In 1913, in the Coyoacán district of Mexico City, the 6-year old Magdalena Carmen Frieda Kahlo y Calderón contracted poliomyelitis, enduring a convalescence of 9 months. About 8500 people across the USA were to die as a result of the polio epidemics that raged between 1913 and 1916. Although the child was lucky to have survived, she contracted paralytic poliomyelitis, as a result of which the muscles of her right leg lost their function. Her limb became emaciated and the foot stunted, and as she grew, its failure to develop led to an imbalance in her pelvis and a curvature of her spine. The child’s solution of trousers, floor-length skirts, or multiple pairs of socks may not have quelled school-yard taunts, but she prevailed academically. Aged 15 years, and one of only 35 girls out of 2000 students, she was accepted to the prestigious Escuela Nacional Preparatoria, after which her plan was to study medicine.
Collective Creativity offers an analysis of the explosion of artistic creativity currently taking place on the South Pacific island of Rarotonga. By exploring the construction of this art-world through the ways in which creativity and innovation are linked to social structures and social networks, this book investigates the social aspects of making fine art in order to present a ’collective’ theory of creativity. With a close examination of tourism, galleries and, of course, the artists themselves, Katherine Giuffre presents a detailed picture of a complex and multi-faceted community through the words of the art-world participants themselves. Theoretically sophisticated, yet grounded with rich empirical data, this book will appeal not only to anthropologists with an interest in the South Pacific, but also to scholars concerned with questions of ethnicity, creativity, globalization and network analysis.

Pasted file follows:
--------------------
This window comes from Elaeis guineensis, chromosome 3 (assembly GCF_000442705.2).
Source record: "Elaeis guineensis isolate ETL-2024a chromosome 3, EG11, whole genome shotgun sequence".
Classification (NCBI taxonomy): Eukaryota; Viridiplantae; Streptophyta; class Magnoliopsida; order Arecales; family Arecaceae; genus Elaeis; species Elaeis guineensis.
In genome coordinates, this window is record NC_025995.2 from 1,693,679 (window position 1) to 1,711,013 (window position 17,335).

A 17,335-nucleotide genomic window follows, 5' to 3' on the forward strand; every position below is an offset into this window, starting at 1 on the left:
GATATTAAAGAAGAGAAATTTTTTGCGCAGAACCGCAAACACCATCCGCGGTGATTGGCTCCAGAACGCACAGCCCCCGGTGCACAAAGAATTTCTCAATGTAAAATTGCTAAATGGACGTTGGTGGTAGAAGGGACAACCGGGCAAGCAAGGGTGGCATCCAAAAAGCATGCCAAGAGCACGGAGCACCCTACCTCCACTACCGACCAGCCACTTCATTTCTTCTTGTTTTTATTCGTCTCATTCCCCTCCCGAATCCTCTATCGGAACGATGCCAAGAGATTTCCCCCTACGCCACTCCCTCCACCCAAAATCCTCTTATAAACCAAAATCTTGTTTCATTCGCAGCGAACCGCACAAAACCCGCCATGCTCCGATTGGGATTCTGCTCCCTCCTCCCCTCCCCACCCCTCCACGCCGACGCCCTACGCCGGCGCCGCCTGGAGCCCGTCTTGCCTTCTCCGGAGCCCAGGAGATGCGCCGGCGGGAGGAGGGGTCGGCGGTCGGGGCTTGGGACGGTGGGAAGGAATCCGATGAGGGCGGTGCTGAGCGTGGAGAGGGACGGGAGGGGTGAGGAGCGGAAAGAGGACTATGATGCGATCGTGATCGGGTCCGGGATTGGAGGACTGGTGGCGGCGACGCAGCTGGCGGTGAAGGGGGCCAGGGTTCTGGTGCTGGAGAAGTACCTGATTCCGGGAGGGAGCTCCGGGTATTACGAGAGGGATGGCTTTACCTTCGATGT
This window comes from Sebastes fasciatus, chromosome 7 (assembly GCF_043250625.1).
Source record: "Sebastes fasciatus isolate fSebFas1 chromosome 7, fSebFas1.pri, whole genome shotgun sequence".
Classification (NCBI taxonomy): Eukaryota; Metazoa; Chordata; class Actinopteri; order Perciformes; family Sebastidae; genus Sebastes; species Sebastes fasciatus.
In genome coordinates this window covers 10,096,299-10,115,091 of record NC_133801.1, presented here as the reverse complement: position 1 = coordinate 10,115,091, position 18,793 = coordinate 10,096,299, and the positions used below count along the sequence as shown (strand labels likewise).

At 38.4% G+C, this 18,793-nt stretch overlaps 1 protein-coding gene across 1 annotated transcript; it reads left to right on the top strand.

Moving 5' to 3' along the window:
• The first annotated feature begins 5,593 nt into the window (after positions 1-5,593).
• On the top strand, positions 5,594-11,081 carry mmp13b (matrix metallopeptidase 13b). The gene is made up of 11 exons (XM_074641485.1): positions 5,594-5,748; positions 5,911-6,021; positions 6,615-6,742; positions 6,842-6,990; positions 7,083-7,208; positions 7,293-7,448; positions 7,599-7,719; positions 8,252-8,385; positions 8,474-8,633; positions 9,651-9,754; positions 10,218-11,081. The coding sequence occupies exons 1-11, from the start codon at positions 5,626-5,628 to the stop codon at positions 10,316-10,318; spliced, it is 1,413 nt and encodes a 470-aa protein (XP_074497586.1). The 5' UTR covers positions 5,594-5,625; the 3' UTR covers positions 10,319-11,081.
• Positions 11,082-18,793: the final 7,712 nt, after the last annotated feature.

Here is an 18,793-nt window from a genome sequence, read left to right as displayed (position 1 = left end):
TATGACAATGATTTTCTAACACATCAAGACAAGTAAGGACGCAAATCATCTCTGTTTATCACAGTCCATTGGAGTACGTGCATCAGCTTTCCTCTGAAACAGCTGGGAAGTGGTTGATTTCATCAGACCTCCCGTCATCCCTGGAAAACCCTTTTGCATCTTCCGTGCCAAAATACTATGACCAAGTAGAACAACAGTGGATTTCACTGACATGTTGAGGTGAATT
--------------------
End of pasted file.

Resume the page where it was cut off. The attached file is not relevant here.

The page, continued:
The purpose of this study was to compare the effects of musical mnemonics vs. spoken word in training verbal memory in children. A randomized control trial of typically-developing 9– 11-year-old children was conducted using the Rey Auditory Verbal Learning Test (RAVLT), a test measuring a participant’s ability to recall a list of 15 words over multiple exposures. Members of the group who listened to words sung to them recalled an average of 20% more words after listening to and recalling an interference list than members of the control group who listened to the same words spoken. This difference persisted, though slightly smaller (17%) when participants recalled words after a 15-min waiting period. Additionally, group participants who listened to words sung demonstrated a higher incidence of words recalled in correct serial order. Key findings were all statistically significant at the P < 0.05 level. Enhanced serial order recall points to the musical pitch/rhythm structure enhancing sequence memory as a potential mnemonic mechanism. No significant differences were found in serial position effects between groups. The findings suggest that musical mnemonic training may be more effective than rehearsal with spoken words in verbal memory learning tasks in 9– 11-year-olds.
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